I suspect that number indicates something else, though. It certainly indicates really hefty concerns about shopping online. And I think it indicates concerns about things like e-mails that they get from retailers and other kinds of communication. And I think that’s the real shame, that the capabilities of what we can do are being narrowed. So now, for example, we know from a lot of studies that people will shop only at brands they know. They won't go to small Web sites anymore and buy things.
That's another big shame. The promise of the Internet was that Mom and Pop stores -- not Mom and Pop scam artists -- Mom and Pop stores could compete with IBM. I remember that IBM commercial about nuns in Europe selling their jam. We don't do that anymore. Again, because I think the possibilities have been narrowed. That, I think, is the reason why we should all be concerned, because while we're still shopping on Amazon, we're not shopping at the bookstore down the street anymore, and that's too bad.
Let me just say a couple of other things, and then we can get into some questions, hopefully. I got a phone call on February 14th of this year from a woman in California who somehow had found me on Google. And she said, “I have this letter from a company named ChoicePoint. I've never heard of them, but it says – I don't get it. It says they lost my data, and we're sorry. Do you know what this is, Bob?”
And, fortunately, I'd been writing about this area for a while, and I'd been covering the California disclosure law, so I sensed the language of the letter, and I right away called ChoicePoint. And the public relations folks at ChoicePoint said, “Oh, yeah, we had a couple of people. We had an incident involving a few people in California. But it's very small, and it's taken care of.” So, how many people? “Well, we'll get back to you.” So he comes back in a couple of hours and he says, “Okay, 35,000 people. Which is a small number, considering California's a big state. But it's only in California. We had somebody pretend to be a business, who was a legitimate right-holder to access our files. But they were in California, and they only downloaded records from people who live in California.”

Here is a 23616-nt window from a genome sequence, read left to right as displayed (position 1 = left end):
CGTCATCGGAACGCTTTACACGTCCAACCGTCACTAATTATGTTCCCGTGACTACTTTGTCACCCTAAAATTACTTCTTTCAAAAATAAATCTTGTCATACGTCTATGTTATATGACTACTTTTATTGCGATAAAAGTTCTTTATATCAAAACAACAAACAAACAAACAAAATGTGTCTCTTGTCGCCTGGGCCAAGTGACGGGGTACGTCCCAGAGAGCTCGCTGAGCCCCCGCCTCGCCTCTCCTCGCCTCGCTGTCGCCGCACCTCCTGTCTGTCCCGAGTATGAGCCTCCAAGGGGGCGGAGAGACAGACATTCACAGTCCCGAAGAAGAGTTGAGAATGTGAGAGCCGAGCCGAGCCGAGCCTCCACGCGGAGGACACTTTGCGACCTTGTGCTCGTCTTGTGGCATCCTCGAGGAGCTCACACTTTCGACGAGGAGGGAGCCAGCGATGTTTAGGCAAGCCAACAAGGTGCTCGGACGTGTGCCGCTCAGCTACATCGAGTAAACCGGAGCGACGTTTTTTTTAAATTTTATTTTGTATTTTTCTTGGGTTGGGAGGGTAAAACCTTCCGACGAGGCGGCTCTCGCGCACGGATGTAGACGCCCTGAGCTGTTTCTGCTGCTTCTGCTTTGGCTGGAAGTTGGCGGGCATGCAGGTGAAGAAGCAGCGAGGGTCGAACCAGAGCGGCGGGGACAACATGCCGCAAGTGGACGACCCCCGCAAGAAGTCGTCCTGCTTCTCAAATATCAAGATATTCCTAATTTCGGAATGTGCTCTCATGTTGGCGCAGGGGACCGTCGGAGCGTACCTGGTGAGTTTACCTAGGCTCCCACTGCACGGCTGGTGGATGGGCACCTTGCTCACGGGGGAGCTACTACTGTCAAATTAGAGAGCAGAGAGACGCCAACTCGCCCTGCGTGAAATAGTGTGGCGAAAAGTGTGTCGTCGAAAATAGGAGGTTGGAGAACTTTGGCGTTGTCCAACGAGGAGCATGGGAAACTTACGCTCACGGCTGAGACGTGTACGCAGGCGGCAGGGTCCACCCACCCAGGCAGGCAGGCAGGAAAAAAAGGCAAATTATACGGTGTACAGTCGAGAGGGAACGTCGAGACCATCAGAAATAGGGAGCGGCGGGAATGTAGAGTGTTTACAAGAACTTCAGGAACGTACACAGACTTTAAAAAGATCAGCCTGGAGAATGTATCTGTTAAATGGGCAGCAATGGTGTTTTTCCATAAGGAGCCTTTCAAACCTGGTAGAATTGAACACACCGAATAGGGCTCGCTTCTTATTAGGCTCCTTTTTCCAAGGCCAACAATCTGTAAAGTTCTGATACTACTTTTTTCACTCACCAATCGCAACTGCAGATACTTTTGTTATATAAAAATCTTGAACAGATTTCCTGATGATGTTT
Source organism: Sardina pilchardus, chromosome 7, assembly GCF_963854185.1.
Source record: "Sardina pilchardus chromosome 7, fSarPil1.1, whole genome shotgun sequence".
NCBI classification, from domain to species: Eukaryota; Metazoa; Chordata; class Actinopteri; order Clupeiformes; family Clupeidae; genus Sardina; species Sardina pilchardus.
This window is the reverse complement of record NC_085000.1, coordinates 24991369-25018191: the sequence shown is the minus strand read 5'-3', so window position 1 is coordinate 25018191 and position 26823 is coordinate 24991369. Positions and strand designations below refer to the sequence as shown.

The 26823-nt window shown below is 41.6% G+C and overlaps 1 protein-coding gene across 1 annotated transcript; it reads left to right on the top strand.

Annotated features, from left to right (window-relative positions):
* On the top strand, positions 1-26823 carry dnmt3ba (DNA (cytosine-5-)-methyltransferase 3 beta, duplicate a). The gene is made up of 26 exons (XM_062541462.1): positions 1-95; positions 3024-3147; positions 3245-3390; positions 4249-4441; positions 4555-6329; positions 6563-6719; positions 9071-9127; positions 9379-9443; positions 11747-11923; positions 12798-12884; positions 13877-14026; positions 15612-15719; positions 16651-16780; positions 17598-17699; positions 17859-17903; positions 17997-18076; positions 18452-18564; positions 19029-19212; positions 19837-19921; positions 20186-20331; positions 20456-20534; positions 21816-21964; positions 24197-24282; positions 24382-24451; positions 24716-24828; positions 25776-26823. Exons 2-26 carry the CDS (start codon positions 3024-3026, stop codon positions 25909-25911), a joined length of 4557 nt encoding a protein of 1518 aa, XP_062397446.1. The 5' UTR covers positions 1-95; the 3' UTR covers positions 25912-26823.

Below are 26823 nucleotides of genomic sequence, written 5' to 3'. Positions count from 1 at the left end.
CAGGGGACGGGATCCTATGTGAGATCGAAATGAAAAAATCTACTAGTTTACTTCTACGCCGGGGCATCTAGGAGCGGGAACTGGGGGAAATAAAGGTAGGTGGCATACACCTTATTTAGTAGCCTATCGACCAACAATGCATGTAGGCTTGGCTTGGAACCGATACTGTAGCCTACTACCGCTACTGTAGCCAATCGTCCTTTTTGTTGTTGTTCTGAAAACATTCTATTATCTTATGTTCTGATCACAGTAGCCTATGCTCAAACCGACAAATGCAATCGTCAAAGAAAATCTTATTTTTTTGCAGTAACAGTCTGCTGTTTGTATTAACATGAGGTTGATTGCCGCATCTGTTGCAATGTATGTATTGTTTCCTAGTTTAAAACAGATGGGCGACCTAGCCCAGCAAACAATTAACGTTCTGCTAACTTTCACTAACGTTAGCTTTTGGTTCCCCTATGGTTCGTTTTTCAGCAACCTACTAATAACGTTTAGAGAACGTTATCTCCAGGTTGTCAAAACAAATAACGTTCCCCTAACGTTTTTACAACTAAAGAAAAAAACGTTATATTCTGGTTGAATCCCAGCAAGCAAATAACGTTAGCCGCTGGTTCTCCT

Now, I've been working on the Microsoft campus for eight years, so I've absorbed a little bit of how databases work. And there's nobody who accesses that thin a slice of data when they're stealing it. That's kind of like sorting through the jewels and only taking the rubies and leaving the rest of them in the jewelry box.
So I challenged them on that. And I've never done this as a reporter before, but I said to the ChoicePoint PR guy, James Lee, I said, “I'm going to write the story, and I'm going to say that the criminal only stole data from California, and you're going to look dumb. Are you sure you want to do that?”
And he said, “Yes.” So I did it. And we had a couple of experts underneath saying that that was very unlikely. And then, about 48 hours later, they suddenly discovered that another 140,000 people around the country had also had their records stolen.
Now, I tell the story because that was the incident that began what some have called “the orgy of disclosure.” For the next six months or so we saw, depending on how you count, some 40 million Americans were told in one way or another that their data had been accessed or stolen, or might have been accessed by someone, we're not sure.
And the latest study I read last week from the Ponemon Institute said that 1 in 10 adult Americans received a letter like this in the past 12 months. I would venture to guess that none of them knew actually what to do in response to this letter. And the point has been made very well here this morning that, despite all of that talk, rarely is that the cause of identity theft. Only 2% of the time is stolen data the beginning of identity theft.